Category Archives: 06. the future of money

a. Anti-Slavery Campaign


Anti-Slavery Campaign; MTV
2007, 1 min 47 sec

Modern day slavery is big business. There are more people in slavery today than at any time in history… The UN estimates that 27 million people can be classified as slaves. Compare this to the 13 million Africans who were transported to the New World in the 350 years of the Trans-Atlantic slave trade. The market in slave made products and services is worth $32bn. The only truly new thing about slavery today is the collapse in the price of people. In Alabama in 1850 the average slave cost the equivalent of £25,000. Returns would have been around 5%. Today as slave might cost you as little as £20. Returns can be as high as 800%. People are cheaper and in more plentiful supply than ever. It’s a good business to be in.

Slavery in the 21st Century is essentially no different from slavery in previous centuries. You’re a slave if you are no more than something to be bought and sold. If you play no part in deciding your future and your fate. If yours is a life without options. Today, child soldiers, debt bondage slaves and women who have been trafficked for sexual exploitation are just some of the more obvious examples of slavery. But the countless asylum seekers and immigrants who are forced to work, often without pay, in the industries that inhabit the twilight world of illegality are also enslaved.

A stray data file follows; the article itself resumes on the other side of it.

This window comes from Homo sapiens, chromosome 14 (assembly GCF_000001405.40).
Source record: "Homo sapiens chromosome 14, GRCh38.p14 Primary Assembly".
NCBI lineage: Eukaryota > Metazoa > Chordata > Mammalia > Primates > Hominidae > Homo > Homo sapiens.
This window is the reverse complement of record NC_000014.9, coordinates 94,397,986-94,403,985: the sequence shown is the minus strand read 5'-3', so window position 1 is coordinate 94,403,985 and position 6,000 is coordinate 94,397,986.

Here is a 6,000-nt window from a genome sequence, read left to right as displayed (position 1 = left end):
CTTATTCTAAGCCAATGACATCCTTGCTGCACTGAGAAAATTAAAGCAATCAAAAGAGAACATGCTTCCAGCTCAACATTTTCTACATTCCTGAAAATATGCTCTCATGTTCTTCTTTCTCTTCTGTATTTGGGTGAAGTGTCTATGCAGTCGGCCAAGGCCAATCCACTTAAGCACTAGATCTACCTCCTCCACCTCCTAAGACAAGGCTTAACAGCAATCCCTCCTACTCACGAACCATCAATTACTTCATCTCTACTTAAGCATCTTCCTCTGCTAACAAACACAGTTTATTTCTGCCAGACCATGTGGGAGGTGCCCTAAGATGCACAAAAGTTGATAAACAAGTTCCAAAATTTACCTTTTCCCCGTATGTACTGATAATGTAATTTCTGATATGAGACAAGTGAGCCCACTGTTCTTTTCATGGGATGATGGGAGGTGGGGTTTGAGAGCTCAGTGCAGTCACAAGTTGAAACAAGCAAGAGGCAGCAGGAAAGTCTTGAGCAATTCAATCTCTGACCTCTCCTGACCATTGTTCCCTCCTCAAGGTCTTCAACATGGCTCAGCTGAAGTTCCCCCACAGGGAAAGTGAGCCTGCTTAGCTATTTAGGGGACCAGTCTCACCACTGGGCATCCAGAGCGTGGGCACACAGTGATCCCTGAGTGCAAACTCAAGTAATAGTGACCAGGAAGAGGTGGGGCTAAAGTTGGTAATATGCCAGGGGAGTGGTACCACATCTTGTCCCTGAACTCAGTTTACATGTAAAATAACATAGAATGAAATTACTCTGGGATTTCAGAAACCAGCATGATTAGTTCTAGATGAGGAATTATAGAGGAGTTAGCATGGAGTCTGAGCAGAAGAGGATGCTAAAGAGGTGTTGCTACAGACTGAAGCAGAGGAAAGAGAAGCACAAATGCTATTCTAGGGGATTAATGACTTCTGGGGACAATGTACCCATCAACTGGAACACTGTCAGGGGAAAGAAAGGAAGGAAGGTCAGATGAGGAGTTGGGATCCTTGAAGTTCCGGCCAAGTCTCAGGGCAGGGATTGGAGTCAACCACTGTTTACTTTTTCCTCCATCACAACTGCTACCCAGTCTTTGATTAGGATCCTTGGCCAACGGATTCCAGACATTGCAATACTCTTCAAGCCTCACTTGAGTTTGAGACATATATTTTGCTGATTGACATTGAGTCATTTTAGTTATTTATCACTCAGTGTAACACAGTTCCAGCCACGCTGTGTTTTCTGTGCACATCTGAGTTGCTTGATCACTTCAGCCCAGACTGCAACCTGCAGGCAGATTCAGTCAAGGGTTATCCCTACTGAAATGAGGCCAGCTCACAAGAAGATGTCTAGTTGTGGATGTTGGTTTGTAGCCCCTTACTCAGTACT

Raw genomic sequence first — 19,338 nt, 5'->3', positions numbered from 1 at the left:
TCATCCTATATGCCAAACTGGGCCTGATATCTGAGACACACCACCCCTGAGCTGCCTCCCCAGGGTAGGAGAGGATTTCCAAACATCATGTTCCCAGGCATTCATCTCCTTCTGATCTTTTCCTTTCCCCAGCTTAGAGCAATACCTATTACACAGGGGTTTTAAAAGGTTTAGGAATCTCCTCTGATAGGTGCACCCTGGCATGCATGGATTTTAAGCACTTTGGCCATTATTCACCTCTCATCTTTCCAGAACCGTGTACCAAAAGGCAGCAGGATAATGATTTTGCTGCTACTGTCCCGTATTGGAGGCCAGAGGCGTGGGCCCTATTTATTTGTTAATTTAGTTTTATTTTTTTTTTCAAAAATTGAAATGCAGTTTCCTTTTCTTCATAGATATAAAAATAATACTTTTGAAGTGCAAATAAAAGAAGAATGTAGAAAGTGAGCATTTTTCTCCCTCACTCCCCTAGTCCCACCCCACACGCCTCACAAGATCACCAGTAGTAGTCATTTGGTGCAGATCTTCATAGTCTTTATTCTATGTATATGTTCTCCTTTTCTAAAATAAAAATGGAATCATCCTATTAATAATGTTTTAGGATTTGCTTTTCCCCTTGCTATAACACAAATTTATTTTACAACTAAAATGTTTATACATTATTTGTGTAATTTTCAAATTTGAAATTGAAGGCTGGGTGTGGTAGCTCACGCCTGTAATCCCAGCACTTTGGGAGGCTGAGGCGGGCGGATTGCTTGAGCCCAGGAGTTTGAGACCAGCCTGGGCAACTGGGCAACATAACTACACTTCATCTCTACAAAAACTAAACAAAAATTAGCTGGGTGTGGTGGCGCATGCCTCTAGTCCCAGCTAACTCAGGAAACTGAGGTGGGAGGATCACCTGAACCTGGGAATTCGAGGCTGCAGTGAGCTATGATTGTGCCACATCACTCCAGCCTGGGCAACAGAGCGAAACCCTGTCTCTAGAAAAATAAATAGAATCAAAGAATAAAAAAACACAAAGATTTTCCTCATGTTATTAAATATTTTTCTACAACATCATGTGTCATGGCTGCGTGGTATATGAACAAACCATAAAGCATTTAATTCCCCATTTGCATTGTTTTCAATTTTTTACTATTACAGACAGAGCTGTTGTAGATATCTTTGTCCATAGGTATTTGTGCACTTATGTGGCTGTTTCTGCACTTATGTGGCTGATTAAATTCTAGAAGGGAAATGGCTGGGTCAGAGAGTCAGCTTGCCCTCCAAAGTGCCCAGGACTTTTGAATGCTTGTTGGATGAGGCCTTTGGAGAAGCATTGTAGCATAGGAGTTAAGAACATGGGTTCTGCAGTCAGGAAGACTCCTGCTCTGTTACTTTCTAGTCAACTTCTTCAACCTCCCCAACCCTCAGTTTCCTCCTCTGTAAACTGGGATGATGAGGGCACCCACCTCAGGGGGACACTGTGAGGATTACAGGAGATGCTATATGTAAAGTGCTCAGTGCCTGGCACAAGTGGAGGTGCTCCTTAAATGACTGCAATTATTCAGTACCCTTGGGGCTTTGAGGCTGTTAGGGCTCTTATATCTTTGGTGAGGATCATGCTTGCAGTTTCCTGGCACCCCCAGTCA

This ad as accessed via an e-mail that was sent to big names in the financial world, promising them a ‘hot new investment’. When they clicked on the link in the e-mail, the found a website for a financial company. Four Continents Capital Management, that seemed to be investing in slave labour. The ad introduced their CEO.


b. Bernard Lietaer Talks About the Relationship Between the Money System and Sustainability

2008, 9 min 52 sec

What is the relationship between our money systems and sustainability? In this video interview, Bernard Lietaer explains that our current money system programs us into short-term thinking, and is consequently a systemic cause of unsustainability. Lietaer exposes the systemic flaws in our money system and the wrong thinking that underpins it : and ultimately the impact it has on our communities, our society as a whole and our environment.

c. Trader Tells Truth: ‘The collapse is coming and Goldman rules the world’


BBC News
2011, 3 min 30 sec

Here’s a new viral video that came from a BBC interview. In an interview on BBC News this morning that left the hosts gobsmacked, Alessio Rastani outlines in a mere three-and-a-half-minutes what we all know and most ignore. This is the famous quote “Governments don’t rule the world, Goldman Sachs rules the world.” Though some tried to debunk it as a prank, he is in fact a real trader. He was later quoted as saying he thought it was obvious and wasn’t really shocking at all. Apparently most people were stunned by his blatant honesty.

d. Bernard Lietaer: The Future of Money


Daniel Pinchbeck, Time for Change 2012
2011, 10 min

A brilliantly clear-sighted analysis of how on-going money innovations in dozens of countries around the world are proving that they can resolve key societal problems such as: jobless growth, community breakdown, the economic consequences of an aging society, the conflict between short-term financial thinking and long-term sustainability, and monetary instability itself.